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In his 2013 production Karl Lagerfeld se dessine, French documentary filmmaker Loïc Prigent positions his camera over Lagerfeld’s shoulder and during the course of 49 minutes asks the 80-year-old designer to draw key moments of his life. To Prigent’s request, can you draw me your childhood home? Lagerfeld’s fingerless-gloved hand steers a thick black marker across an ivory sketchpad to conjure up the two-storey, 1900s house 40 kilometres north of Hamburg in which he was raised. Under a lyrically pitched roof, he places his bedroom at the front next to his father’s dressing room—both overlooking a majestic circular drive. He outlines a horned stag’s head above the door to evoke the wildlife of the 3,000-hectare park in which the house reputedly sat.

Alluding to the now infamous International Wool Secretariat Prize of 1954 in which 21-year-old Lagerfeld and 18-year-old Yves Saint Laurent both won prizes, thus inaugurating one of the fashion world’s most notorious rivalries, Prigent asks, can you draw me Yves Saint Laurent? “Thin, thin, thin, but the funniest most outrageous boy you could imagine,” Lagerfeld narrates as he outlines Saint Laurent’s square-framed eyewear perched atop a beak-like nose. “Nothing like the man [Pierre] Bergé would make of him later.”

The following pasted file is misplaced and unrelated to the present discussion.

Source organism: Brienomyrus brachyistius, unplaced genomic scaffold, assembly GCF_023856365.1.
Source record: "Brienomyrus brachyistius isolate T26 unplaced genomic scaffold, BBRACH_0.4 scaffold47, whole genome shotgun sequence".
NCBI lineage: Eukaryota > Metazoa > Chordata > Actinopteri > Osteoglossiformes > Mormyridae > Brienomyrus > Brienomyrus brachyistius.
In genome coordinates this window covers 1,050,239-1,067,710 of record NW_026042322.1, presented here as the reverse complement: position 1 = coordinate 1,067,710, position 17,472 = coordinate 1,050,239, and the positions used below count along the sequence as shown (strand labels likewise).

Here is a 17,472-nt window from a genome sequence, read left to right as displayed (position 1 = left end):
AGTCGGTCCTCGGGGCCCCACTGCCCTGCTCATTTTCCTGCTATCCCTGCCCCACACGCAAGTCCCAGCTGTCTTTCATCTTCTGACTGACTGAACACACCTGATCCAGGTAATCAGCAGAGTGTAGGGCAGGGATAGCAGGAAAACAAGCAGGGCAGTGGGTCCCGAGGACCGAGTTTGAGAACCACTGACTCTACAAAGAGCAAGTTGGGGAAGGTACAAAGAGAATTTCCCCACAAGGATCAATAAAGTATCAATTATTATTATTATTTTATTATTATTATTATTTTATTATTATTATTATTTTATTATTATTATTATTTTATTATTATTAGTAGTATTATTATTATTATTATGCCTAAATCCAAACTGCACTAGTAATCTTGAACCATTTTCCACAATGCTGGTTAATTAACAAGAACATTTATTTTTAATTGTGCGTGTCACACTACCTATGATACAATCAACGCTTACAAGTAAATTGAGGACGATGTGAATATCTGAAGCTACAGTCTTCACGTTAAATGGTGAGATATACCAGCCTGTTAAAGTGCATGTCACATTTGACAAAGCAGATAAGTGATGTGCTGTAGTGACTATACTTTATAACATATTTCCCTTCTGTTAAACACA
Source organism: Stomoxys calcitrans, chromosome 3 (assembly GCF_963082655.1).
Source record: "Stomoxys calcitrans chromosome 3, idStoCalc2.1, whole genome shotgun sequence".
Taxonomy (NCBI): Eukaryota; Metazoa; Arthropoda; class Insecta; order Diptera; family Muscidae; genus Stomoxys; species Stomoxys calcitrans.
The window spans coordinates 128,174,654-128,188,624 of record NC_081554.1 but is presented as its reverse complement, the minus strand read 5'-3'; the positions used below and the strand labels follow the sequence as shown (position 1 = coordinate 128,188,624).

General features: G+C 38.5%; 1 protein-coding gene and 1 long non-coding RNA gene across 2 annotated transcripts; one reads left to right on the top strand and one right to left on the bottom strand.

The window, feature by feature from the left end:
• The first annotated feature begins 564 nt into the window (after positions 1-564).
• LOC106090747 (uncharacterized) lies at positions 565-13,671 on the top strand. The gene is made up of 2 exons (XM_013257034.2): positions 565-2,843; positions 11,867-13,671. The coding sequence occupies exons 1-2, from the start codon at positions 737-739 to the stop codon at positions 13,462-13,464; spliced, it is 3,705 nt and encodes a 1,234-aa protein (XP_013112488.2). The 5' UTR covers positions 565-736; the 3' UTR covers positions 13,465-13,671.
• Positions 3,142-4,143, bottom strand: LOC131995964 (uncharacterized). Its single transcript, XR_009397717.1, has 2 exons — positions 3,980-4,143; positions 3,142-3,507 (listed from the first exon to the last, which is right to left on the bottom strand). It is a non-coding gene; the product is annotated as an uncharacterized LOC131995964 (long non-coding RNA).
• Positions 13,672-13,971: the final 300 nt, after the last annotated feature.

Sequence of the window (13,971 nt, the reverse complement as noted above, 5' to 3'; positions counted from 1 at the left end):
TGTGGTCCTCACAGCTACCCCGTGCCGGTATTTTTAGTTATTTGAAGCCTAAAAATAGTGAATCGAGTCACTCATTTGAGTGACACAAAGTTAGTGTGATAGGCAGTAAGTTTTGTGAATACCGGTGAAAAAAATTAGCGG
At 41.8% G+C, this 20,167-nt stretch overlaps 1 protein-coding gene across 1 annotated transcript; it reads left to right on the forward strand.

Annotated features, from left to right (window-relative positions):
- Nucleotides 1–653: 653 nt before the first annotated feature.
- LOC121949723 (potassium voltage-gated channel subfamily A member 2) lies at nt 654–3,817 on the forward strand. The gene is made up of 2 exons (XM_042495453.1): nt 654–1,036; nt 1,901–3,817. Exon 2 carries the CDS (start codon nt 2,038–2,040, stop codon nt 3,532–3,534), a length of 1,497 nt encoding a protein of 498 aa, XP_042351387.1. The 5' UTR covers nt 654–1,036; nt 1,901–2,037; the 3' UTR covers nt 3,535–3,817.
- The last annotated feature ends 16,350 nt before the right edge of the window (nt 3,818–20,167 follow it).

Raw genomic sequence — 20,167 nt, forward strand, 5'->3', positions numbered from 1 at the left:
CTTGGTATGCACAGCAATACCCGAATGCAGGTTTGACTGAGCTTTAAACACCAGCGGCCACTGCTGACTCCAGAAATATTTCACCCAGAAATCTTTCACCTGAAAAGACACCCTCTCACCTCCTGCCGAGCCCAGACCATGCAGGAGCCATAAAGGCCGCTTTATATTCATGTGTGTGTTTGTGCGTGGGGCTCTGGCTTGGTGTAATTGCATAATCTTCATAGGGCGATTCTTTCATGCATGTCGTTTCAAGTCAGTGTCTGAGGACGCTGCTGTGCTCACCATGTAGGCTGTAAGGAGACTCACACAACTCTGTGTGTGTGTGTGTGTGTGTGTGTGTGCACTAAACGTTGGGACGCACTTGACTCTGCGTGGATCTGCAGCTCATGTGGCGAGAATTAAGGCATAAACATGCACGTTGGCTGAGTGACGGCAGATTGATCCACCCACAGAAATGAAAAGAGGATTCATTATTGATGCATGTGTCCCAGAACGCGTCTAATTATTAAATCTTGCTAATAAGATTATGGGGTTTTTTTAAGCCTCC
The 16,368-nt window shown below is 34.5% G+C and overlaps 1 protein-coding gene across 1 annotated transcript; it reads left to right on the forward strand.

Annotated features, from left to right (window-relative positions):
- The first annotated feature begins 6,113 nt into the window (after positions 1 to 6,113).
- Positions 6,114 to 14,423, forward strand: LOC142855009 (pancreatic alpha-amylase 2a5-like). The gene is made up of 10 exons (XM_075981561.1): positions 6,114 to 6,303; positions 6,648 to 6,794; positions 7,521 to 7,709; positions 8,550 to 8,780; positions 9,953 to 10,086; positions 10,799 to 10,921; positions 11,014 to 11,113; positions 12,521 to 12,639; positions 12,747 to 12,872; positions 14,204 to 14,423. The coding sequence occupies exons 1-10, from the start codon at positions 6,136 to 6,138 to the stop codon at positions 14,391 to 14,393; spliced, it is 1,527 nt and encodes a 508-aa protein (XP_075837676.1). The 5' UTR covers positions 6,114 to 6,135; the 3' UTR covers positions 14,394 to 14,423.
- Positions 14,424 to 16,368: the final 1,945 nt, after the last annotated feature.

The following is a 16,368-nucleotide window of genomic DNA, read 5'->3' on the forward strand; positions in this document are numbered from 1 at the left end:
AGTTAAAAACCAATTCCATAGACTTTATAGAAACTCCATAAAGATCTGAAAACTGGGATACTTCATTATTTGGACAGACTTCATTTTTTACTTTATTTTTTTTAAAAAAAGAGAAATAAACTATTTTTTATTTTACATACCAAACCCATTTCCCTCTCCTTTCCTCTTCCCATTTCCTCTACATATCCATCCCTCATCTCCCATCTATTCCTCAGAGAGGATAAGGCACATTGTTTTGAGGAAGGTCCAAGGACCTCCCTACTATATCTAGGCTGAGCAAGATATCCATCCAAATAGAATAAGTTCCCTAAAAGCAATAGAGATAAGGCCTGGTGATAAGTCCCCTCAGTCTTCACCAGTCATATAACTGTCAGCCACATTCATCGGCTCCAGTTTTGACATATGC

The love of his life, Jacques de Bascher who he met in Paris in 1979? “Jacques was Jacques. He looked like a soldier from the 1940s, lacquered hair, moustache. He was quite simply the chicest Frenchman I had ever seen.”

In a final gambit, Prigent asks Lagerfeld to draw the place where he would like to be buried. “The what?” Lagerfeld balks, genuinely—viscerally—thrown. Prigent repeats, could you draw the place that you would like to be buried?

“Oh mais quelle horreur, mais alors ça!” (He rips a page out of his sketch book, folds it and prepares to throw it away.) “Brulé, jêté, fini!” (It’s uncertain at first whether he’s referring to the question which he would like ‘burnt, thrown away, finished’—or to his corpse.) Then with a faint, slightly mercurial smile Lagerfeld recovers his legendary sangfroid. “When it’s time to go you have to go, to disappear. I’m against memory. I admire the animals of the forest who go away to die. The idea of imposing ones remains on society leaves me cold.”

When it’s time to go you have to go, to disappear. I’m against memory. I admire the animals of the forest who go away to die. The idea of imposing ones remains on society leaves me cold.